The author of a controversial comic book-style memoir, which received intense pushback from concerned parents for its graphic illustrations of sexual acts, told NPR that the book is "a lot less explicit than it could be."
Maia Kobabe, who uses "e/em/eir" pronouns, is the author of "Gender Queer," an autobiographical novel that follows Kobabe's "journey of self-identity." The purpose behind writing the graphic novel was to explain to Kobabe's family "what it means to be nonbinary and asexual."
The book, released in 2019, covers "the mortification and confusion of adolescent crushes, grappling with how to come out to family and society, bonding with friends over erotic gay fanfiction, and facing the trauma and fundamental violation of pap smears."
In 2020, Kobabe was given two awards by the American Library Association for the book, which included "a Stonewall Honor, and an Alex Award, which recognizes books published for adults that hold crossover appeal for readers 'aged 12 to 18.'"
According to the ALA, "Gender Queer" was considered the "most challenged" book of 2021. The ALA stated that the graphic novel is "banned, challenged, and restricted for LGBTQIA+ content, and because it was considered to have sexually explicit images."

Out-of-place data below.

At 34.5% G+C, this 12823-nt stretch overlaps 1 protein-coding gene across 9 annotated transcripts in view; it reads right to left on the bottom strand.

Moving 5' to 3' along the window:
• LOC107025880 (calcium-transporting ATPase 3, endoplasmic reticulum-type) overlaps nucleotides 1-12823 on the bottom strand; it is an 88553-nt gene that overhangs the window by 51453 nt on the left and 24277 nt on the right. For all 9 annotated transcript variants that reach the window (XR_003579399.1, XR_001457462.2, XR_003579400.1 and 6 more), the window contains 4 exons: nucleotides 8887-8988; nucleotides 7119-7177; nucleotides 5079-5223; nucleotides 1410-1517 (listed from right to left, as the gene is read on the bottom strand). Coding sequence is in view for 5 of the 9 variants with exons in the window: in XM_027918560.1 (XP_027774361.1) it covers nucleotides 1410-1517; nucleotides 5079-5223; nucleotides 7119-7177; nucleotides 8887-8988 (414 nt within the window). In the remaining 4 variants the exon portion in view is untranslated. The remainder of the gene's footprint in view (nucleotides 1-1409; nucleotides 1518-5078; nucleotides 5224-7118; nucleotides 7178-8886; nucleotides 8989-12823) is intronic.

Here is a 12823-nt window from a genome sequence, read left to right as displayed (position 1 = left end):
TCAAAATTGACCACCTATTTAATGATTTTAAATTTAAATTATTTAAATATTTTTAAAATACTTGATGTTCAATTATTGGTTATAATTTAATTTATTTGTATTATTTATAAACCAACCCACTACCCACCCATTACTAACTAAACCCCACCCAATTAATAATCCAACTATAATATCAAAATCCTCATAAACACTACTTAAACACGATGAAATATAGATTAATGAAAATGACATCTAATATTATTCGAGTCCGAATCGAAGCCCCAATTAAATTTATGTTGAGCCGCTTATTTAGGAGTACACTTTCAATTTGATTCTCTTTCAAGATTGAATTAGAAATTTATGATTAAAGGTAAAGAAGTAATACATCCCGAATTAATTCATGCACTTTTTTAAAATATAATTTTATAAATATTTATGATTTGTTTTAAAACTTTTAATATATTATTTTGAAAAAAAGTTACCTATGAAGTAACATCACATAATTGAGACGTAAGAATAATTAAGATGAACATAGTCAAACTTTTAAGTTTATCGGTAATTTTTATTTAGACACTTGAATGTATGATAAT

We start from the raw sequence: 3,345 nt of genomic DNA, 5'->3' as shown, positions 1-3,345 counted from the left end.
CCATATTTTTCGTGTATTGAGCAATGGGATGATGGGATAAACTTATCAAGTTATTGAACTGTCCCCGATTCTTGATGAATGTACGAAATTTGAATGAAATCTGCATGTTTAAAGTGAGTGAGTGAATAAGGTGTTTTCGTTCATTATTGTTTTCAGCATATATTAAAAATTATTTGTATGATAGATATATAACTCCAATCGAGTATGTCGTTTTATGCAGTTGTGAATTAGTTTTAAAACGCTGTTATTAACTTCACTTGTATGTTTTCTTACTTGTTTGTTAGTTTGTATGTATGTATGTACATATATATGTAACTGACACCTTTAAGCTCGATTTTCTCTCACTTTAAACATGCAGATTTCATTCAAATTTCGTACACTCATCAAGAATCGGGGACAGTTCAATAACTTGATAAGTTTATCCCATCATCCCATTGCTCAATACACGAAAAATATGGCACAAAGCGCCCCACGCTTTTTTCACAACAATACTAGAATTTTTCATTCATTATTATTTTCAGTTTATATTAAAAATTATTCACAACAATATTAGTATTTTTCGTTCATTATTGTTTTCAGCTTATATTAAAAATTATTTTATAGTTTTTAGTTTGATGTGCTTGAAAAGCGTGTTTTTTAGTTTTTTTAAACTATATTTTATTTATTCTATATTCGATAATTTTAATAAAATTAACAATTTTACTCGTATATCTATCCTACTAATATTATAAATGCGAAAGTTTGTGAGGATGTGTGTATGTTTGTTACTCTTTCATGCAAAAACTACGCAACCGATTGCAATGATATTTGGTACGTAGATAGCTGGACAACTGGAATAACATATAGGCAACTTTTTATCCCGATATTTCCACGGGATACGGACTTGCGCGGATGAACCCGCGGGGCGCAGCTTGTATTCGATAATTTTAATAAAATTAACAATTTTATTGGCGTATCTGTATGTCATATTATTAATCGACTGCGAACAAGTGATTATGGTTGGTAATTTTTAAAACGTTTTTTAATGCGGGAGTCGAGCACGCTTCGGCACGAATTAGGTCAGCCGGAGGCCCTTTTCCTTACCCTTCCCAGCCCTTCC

Many parents have raised concerns about Kobabe's book and claimed that it should not be stocked in school libraries where young children would have unrestricted access to the mature sexual themes and images contained in it. Specifically, critics have argued that it is the book's sexual illustrations – which depict and describe oral sex and masturbation – that make the book inappropriate for schoolchildren.
According to Kobabe, the pushback from parents was somewhat surprising, considering that when the book was initially released, it received praise.
"I braced myself for a little bit of that," Kobabe stated, referring to receiving criticism for the mature themes. "But when the book came out, what it was met with initially was just this absolute wave of love and support. And the pushback didn't come until late 2021. And at that point, I think what mostly surprised me was the timing of it — and then also the level of it, and then following that, the longevity of it."
When asked about the sexual illustrations in the book, Kobabe told NPR, "I drew as much as I felt like I needed to tell the story that I was trying to tell and get the points across that I was trying to make. And I honestly think the book is a lot less explicit than it could be or would have been if written by a different author."